Rice Pudding is a surprisingly popular dish around the globe, even in places which don’t eat rice as a staple. This particular recipe is of the English variety and is a dessert. Besides being absolutely scrumptous, my recipe is a quick and convenient one. As each portion is made individually, it is totally scalable. It only takes about forty minutes to complete, including baking time.
 
Ingredients
  1. Rice (2T)
  2. Cream (3T)
  3. Custard Powder (0.5t)
  4. Sugar (1t)
  5. Raisins (1T)
  6. Pine Nuts (1T)
  7. Butter
  8. Nutmeg
  9. Golden Syrup

Preparation

  1. The recipe assumes you are using mini-ramekins. Any kind of small baking container which holds half a cup of water will do.
  2. I’ve found that using Japanese Rice for rice pudding is best. It is a short grain which remains wetter when cooked, but at the same time has a very nice chewy texture. Start by placing 2T of raw rice in your ramekin. Fill the container with cold water and give it a good stir to rinse the rice, then pour away the water.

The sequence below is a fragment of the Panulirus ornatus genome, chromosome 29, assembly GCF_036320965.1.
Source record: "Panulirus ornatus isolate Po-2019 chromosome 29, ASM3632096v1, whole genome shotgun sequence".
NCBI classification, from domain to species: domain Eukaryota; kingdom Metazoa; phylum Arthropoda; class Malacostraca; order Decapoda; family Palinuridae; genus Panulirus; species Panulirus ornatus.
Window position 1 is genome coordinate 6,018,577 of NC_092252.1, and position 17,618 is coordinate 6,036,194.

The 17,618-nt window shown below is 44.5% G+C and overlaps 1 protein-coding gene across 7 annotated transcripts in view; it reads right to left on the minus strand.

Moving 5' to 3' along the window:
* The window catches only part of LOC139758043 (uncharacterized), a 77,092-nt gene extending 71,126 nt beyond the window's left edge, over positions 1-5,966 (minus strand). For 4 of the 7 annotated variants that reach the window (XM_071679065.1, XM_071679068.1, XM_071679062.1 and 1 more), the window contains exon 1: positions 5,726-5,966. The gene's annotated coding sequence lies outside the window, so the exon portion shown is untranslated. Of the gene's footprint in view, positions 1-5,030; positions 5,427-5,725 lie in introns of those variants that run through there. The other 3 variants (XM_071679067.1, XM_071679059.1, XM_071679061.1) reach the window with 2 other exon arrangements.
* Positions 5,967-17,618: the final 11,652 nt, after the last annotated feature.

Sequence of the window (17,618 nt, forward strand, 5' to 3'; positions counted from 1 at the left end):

3. Marinate your raisins in 1T of dark rum. This step is optional in case you are adverse to liquor.
  4. In a bowl, mix 0.5t custard powder and 1t sugar with a spot of hot water, stirring it till you get a smooth consistency. Next, stir in 3T cream and a sprinkle of nutmeg. Add the whole mixture to the rice.
  5. Add boiling water (about 4T) to the ramekin till you almost reach the rim, followed by a small knob of (salted) butter. Cover the ramekin with aluminium foil, just use one foil even if you have multiple ramekins.